“As part of the DHS initiative, Secretary Mayorkas directed U.S. Citizenship and Immigration Services (USCIS), Immigration and Customs Enforcement (ICE), and Customs and Border Protection (CBP) to immediately conduct a review of policies and practices to ensure that all eligible current and former noncitizen service members and the immediate families of military members are able to remain in or return to the United States, remove barriers to naturalization for those eligible, and improve access to immigration services,” a statement said.
”USCIS, ICE, and CBP will develop a rigorous, systematic approach to review the cases of individuals whose removals failed to live up to our highest values,” the statement continued. “USCIS, ICE, and CBP have also committed to protecting and expanding naturalization opportunities for current and former noncitizen service members and the immediate family of military members.”
U.S. military veterans, as well as immediate family members, have disgracefully been deported under both Democratic and Republican administrations. Due to the federal government’s carelessness, it’s unknown exactly how many military veterans have been deported after serving their country. Some estimates say about 230 veterans; a June report released by Illinois Sen. (and veteran) Tammy Duckworth last month found 92 military deportations between 2013 and 2018.
“To date, ICE does not maintain a thorough and complete database to track when immigrant Veterans are placed in deportation proceedings or actually deported,” Duckworth’s report said. The Washington Post reports the Biden administration’s effort could return “hundreds, possibly thousands, of deported veterans and their immediate family members.” The administration has already begun returning some deported family members through humanitarian parole, like military spouse Alejandra Juarez and military mom Rocio Rebollar Gomez in May.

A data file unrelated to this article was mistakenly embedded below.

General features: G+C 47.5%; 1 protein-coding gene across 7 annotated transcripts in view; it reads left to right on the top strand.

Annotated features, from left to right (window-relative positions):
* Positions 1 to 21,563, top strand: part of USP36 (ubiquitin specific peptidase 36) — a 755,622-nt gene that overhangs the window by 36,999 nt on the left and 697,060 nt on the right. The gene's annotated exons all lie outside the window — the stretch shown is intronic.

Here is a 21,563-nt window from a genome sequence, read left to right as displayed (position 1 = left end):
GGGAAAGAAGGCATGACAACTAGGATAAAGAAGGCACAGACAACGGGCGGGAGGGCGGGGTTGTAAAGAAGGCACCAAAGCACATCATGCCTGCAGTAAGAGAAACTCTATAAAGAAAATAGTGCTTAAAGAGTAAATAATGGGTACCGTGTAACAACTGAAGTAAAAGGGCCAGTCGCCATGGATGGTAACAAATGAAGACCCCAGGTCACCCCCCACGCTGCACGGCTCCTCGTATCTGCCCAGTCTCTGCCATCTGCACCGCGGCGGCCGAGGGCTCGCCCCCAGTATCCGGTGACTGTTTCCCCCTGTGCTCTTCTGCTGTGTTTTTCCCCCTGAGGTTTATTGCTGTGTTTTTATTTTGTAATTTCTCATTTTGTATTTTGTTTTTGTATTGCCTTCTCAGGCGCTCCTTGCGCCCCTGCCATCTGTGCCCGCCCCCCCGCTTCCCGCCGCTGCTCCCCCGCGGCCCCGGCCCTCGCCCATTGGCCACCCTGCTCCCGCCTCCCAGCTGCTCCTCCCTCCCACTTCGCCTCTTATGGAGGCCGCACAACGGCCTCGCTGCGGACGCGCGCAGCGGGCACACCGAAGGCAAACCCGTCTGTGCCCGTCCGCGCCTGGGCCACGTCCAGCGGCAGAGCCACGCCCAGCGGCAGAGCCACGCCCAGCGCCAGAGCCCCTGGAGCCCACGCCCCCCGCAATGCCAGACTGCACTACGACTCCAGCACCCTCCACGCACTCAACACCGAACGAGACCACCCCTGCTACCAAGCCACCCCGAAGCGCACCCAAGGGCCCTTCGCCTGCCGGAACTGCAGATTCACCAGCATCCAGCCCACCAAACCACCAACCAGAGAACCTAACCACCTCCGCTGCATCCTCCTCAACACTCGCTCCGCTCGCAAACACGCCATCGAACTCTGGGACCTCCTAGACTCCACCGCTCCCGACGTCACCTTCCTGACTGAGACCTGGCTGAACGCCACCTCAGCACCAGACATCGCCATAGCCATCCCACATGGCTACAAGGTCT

Rebollar Gomez during the previous administration “applied for a program that protects the parents of active military members but was denied,” the Los Angeles Times reported. “Immigration officials told her that she would have to leave, and on Jan. 2, 2020, she found herself sitting in El Chaparral plaza in Tijuana, calling her family to let them know that she had already been deported.”
Deported military veterans are unable to access benefits they earned through their service, exacerbating medical conditions like post-traumatic stress disorder (PTSD), which oftentimes led to their deportation in the first place. Miguel Pérez Jr. was diagnosed with PTSD after serving in Afghanistan. “Those struggles led to a drug-related conviction that landed him in state prison for seven years,” NPR reported. “While there, he received treatment for his condition, both therapy and medication. But that conviction also triggered deportation proceedings. After a year in an immigrant detention center, Pérez was deported to Matamoros, Mexico.”
He was abandoned by the U.S., alone and penniless. But following a pardon from Illinois Gov. J. B. Pritzker, as well as a fierce push by advocates including including Duckworth, Pérez Jr. won his fight to return to the U.S. in 2019. “Miguel Perez was willing to protect our nation in uniform and his experiences after coming home—including the great lengths he went to reform his life—show us why we should never give up on our combat veterans,” she said at the time.
Now it’s time to do right by other deported veterans and their families. “It’s our responsibility to serve all veterans as well as they have served us—no matter who they are, where they are from, or the status of their citizenship,” Veterans Affairs Secretary Denis McDonough said. “Keeping that promise means ensuring that noncitizen service members, veterans, and their families are guaranteed a place in the country they swore an oath—and in many cases fought—to defend. We at VA are proud to work alongside DHS as to make that happen.”